That didn’t make them best buds with Reznor, though. Their point of contact was Moulder, who’d stop in to listen when he heard something he liked, or let Eustis look over his shoulder to see how he did something in the A studio.

“I picked up a lot from him,” says Eustis, who contributed to Reznor and Moulder’s “The Great Collapse,” and who, with Cooper, remixed “Where is Everybody” and “Even Closer.” Eustis and Dietrich remixed “The Frail” under the name Benelli, but they ran out of studio time and had to finish it in their home studios. Together, they gave the slight instrumental more definition with a tangible atmosphere and the drama that came with Eustis’ string arrangement.

“Where is Everybody?” presents Reznor and Telefon Tel Aviv on equal, uneasy footing as it preserves much of the original track’s aggressive energy next to glitchy clicks and pops that emphasize Reznor’s solitude. “Even Deeper” only appears on Telefon Tel Aviv’s Remixes Compiled, and it is more compelling because Eustis and Cooper took Reznor’s track entirely into their sonic space. The spare, crawling-through-a-drainpipe groove of Nine Inch Nails’ original track disappears, along with Reznor’s voice, to reveal the cinematic, hyper-pixelated soundscape the song implied.

Reznor closed Nothing Studios and left New Orleans in 2004. “The reason I left, really, is that I know in my own psychology, one of the reasons I liked it there was I could isolate,” he said in 2009. “I could hide from the world. I wasn’t in L.A. I was far enough away that I wasn’t going to get sucked into meetings or people who intimidated me. I wanted to hide out pretty much, and it dawned on me a few years ago that at this point in my life, I need to be around my peers. And, pretty much all the people that do what I do live in L.A., so I thought, ‘Let me try it for a while.’”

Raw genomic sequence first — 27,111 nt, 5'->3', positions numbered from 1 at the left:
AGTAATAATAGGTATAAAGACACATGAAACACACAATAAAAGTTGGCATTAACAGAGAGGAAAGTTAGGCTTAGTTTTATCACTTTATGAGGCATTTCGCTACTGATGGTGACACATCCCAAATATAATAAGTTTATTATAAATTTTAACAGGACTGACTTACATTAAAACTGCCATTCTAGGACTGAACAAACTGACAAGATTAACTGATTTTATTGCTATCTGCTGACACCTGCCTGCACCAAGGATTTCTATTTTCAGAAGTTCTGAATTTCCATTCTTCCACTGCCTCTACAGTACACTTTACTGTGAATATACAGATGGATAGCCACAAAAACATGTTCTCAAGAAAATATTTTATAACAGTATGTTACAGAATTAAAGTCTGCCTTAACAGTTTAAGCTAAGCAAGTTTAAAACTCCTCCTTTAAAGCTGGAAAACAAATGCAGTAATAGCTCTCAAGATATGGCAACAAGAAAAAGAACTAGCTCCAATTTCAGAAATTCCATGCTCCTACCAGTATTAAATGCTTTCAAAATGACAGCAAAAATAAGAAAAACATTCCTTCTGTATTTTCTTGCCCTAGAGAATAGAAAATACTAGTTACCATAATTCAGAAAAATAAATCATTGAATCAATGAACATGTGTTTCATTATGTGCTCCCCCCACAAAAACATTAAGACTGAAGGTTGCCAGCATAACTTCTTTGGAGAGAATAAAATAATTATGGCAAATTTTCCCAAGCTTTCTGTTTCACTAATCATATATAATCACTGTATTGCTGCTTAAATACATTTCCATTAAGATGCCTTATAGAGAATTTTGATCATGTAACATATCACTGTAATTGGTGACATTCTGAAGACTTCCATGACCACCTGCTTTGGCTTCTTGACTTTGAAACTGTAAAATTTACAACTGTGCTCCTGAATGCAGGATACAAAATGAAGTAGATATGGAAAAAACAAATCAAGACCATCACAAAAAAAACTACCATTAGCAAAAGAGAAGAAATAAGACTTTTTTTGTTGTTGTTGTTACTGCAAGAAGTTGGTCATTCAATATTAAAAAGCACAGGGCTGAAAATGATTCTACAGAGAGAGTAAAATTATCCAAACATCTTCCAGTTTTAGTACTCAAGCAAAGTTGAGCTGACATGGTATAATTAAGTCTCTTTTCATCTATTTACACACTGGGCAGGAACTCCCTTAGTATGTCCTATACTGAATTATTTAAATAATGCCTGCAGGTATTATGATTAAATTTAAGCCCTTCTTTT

By 2004, Chromosome 57’s members were scattered around the country. Nicole Elmer moved to Austin when Nothing closed. Scioneaux was already in New York City, and Horne was working for a TV station in Philadelphia. Telefon Tel Aviv had two albums out on Chicago’s Hefty label, and Dietrich had a new project, Belong. They grew up in those years, and so did Reznor.

 

Alex Rawls writes about music and culture in New Orleans at MySpiltMilk.com, and in the last twenty years he has written on a full-time or freelance basis for most of the major publications in the city. Earlier this year, he contributed a chapter on Jazz Fest to the Louisiana Endowment for the Humanities’ tricentennial anthology, New Orleans & The World: 1718–2018. In 2012, he guest-edited The Oxford American’s Louisiana Music issue, and he has contributed essays to the catalogues for the art shows The Eighth Day: The Transgenic Art of Eduardo Kac in Tempe, Arizona and Dario Robleto: The Prelives of the Blues at New Orleans Museum of Art.